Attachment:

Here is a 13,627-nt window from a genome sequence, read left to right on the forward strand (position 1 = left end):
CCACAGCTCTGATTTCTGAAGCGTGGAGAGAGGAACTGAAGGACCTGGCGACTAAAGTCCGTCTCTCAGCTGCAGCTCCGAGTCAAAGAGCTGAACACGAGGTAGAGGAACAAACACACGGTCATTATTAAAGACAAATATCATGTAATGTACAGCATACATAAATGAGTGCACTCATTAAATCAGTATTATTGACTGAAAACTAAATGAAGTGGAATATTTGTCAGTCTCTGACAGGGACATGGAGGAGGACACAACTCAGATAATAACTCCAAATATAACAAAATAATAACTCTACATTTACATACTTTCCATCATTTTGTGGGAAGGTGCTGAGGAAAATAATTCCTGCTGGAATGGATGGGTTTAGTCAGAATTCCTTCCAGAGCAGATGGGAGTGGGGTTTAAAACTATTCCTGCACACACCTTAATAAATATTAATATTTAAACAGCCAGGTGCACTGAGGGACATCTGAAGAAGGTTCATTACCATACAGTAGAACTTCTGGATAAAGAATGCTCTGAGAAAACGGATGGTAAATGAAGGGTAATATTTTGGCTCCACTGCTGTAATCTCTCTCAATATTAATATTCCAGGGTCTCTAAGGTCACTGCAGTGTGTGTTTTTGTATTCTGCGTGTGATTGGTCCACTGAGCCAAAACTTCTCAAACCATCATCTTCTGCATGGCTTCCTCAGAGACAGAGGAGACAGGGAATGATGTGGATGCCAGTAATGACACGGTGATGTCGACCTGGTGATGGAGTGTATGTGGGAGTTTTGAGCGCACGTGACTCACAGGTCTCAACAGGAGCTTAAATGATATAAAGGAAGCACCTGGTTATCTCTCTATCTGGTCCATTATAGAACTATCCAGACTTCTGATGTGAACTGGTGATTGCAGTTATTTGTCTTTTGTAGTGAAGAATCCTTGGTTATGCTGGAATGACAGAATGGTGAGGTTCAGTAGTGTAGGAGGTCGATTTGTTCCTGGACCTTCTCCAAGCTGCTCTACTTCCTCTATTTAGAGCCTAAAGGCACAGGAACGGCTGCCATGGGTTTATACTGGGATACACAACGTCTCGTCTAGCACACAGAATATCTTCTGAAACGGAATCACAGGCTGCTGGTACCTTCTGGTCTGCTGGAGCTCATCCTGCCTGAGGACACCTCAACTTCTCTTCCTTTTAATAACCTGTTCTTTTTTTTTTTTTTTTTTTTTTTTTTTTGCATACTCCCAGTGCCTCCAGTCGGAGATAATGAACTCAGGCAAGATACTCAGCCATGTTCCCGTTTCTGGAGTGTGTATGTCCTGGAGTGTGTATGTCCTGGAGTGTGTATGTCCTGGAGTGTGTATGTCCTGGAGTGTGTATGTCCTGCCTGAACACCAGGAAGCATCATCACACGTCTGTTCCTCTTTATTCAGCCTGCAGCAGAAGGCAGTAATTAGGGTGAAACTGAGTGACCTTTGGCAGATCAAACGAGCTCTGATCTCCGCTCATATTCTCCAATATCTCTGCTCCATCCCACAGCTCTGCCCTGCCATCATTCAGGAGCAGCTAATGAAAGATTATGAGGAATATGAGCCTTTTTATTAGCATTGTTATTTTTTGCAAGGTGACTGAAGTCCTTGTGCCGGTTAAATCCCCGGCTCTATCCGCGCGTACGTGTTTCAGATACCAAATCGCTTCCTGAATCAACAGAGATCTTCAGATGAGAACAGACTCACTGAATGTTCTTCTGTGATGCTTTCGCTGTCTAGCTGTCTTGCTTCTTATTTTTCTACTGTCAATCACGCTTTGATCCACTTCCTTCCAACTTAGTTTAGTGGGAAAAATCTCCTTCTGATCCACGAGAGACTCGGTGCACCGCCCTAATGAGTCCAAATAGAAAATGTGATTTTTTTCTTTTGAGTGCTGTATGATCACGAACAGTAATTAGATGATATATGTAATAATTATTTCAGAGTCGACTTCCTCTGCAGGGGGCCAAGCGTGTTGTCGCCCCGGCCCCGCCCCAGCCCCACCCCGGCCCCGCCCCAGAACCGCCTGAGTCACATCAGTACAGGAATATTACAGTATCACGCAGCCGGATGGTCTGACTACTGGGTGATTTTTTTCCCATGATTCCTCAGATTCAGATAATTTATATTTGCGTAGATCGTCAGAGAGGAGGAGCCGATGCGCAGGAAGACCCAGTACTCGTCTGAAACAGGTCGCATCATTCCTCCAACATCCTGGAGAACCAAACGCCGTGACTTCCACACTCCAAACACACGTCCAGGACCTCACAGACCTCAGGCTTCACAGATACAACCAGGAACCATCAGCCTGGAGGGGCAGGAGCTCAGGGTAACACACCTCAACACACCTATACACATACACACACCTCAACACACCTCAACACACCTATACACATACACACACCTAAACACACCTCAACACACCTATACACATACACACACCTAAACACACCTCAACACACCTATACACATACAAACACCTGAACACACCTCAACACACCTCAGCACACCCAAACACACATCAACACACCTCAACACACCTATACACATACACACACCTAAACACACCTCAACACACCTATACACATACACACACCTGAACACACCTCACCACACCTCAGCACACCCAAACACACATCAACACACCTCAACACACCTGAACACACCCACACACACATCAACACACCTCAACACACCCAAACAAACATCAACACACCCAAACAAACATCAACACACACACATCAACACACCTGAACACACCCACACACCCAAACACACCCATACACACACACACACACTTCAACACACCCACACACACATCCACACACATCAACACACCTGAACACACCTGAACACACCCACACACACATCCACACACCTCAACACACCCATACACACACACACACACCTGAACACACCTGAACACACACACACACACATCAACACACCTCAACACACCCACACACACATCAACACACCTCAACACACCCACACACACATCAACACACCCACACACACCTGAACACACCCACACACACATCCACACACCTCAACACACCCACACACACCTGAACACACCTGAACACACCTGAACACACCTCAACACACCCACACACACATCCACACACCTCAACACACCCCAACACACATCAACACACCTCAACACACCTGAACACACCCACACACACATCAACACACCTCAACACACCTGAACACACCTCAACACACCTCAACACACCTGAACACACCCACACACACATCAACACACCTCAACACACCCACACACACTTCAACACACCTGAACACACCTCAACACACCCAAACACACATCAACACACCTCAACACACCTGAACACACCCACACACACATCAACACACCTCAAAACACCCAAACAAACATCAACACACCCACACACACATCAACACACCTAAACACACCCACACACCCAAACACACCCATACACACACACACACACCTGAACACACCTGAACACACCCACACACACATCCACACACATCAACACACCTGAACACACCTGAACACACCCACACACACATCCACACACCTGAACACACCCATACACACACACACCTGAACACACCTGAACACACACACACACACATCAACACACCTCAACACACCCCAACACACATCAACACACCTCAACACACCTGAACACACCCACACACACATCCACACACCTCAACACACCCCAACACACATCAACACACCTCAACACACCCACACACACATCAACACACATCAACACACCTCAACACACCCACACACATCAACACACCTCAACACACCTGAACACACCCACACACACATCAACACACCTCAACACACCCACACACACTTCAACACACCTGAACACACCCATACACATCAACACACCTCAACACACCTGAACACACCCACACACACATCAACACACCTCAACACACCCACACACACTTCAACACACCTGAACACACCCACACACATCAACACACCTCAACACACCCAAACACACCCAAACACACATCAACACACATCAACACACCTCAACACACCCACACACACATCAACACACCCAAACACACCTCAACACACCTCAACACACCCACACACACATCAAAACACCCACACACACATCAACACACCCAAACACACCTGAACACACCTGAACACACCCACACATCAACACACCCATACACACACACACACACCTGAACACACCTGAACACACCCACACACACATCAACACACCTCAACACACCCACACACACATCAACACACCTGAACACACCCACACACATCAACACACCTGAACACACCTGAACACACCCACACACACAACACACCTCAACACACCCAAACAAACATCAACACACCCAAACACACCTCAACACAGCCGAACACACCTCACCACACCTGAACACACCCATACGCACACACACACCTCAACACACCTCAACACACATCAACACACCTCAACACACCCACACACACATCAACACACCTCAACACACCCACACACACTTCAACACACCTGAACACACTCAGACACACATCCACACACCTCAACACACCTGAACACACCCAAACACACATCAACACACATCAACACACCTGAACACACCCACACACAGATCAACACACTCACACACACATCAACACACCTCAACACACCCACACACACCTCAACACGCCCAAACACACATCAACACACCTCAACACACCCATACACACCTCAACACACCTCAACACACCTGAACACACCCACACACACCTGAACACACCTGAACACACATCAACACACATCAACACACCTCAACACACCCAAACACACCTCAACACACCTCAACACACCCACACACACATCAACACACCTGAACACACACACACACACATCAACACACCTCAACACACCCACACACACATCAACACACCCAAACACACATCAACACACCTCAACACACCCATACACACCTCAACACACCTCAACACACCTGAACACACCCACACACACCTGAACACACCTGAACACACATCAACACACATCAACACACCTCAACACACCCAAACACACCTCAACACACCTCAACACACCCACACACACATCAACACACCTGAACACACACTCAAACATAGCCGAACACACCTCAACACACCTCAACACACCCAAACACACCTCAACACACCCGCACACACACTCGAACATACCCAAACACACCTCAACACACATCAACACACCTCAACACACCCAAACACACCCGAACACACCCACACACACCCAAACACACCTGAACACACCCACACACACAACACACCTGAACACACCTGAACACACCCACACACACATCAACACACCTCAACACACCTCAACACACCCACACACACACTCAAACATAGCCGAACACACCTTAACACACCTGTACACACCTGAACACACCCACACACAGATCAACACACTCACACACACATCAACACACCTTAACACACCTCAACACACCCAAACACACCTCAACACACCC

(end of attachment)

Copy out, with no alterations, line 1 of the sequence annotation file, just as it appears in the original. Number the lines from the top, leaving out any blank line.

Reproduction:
Here is a 13,627-nt window from a genome sequence, read left to right on the forward strand (position 1 = left end):